Janani Suraksha Yojana: Cash alone not enough in India birth services, says research
Less than 50% of eligible women take up the scheme, with experts saying that targeting pregnant women with cash incentives “ misses the importance of socio-cultural context of motivating decisions” about delivery care.
Money is not a sufficient incentive for pregnant women in India to take up free institutional delivery services, according to new research by a team of researchers, who examined the Indian government’s Janani Suraksha Yojana (JSY).
Less than 50% of the women eligible take up the cash incentive scheme, the research by experts in the United Kingdom, Australia and India published in the journal Social Science & Medicine says. There are more significant factors such as familial support and transport challenges, it adds.
The research identifies several obstacles in the uptake of the JSY, including poor quality of care and infrastructure at institutions, lack of a caretaker at home to look after other children, trust in the skills of traditional birth attendants over the need for medical care, and the notion of childbirth as a ‘natural event’ requiring no institutional delivery care.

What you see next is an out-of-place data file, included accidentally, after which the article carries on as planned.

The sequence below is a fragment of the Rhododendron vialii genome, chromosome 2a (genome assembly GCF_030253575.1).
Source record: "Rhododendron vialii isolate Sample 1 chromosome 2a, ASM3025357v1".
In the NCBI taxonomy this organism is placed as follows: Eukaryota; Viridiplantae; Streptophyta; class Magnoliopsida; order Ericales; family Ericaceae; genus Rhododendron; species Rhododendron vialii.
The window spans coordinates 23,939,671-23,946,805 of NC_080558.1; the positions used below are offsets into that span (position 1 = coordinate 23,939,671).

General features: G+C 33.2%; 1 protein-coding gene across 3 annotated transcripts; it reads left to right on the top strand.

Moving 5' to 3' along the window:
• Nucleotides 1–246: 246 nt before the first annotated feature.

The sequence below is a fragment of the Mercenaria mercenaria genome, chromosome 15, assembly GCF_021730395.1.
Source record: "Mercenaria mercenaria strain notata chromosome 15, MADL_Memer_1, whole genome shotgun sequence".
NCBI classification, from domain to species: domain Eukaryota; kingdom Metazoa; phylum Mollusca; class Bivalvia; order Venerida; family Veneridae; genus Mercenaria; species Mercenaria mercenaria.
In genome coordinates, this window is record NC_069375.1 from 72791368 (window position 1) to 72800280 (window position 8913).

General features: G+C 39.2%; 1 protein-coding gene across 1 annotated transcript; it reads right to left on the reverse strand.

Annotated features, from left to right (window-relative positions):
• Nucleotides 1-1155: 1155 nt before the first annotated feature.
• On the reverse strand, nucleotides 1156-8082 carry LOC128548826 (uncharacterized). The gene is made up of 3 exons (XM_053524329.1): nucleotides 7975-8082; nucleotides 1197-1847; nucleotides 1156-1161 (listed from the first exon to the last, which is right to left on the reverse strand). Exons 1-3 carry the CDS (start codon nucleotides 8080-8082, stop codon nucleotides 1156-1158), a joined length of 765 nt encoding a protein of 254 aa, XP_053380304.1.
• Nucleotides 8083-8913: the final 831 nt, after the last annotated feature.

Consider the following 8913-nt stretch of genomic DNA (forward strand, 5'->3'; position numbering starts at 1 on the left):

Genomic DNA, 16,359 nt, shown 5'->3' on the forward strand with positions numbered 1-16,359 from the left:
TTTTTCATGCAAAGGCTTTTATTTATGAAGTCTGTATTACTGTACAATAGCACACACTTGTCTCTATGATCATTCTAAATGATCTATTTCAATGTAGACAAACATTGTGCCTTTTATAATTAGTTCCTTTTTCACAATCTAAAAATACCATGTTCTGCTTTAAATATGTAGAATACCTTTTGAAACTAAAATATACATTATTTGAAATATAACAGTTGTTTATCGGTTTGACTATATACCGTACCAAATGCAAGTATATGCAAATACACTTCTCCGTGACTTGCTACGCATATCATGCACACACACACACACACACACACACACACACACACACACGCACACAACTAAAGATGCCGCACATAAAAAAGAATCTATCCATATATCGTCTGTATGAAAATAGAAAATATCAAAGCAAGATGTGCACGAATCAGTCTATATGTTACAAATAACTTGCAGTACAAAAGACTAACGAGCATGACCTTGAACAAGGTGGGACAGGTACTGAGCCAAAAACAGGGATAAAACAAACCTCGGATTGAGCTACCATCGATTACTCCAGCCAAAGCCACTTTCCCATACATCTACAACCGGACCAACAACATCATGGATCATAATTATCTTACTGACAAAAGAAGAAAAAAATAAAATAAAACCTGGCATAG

The research found that, overall, the use of maternal healthcare facilities is largely driven by the community health workers known as ASHAs (Accredited Social Health Activists), whose support services and efforts to generate awareness of the benefits of facility-based childbirth were major enabling factors in the accessing of delivery care.
Lead author Sukumar Vellakkal, said: “The study findings highlight the importance of improving the support services of the community health workers for effectively linking people with health facilities, rather than depending on market-based approaches such as conditional cash transfers.
“Equally important is to address critical gaps around quality of care at the public primary healthcare facilities.”
Co-author Jasmine Fledderjohann of Lancaster University added: “Targeting pregnant women with cash incentives misses the importance of socio-cultural context of childbearing in motivating decisions about delivery care.
“Childbearing is a family process, and respondents in our study highlighted the substantial role of spouses and mothers-in-law in shaping delivery decisions. One reason the ASHAs are so effective may be that they understand family influences on this decision, and aim to address concerns raised by spouses and in-laws as well by women themselves.”
The researchers found that there was also a strong belief that institutional delivery care facilities were only for cases in which there were birth complications.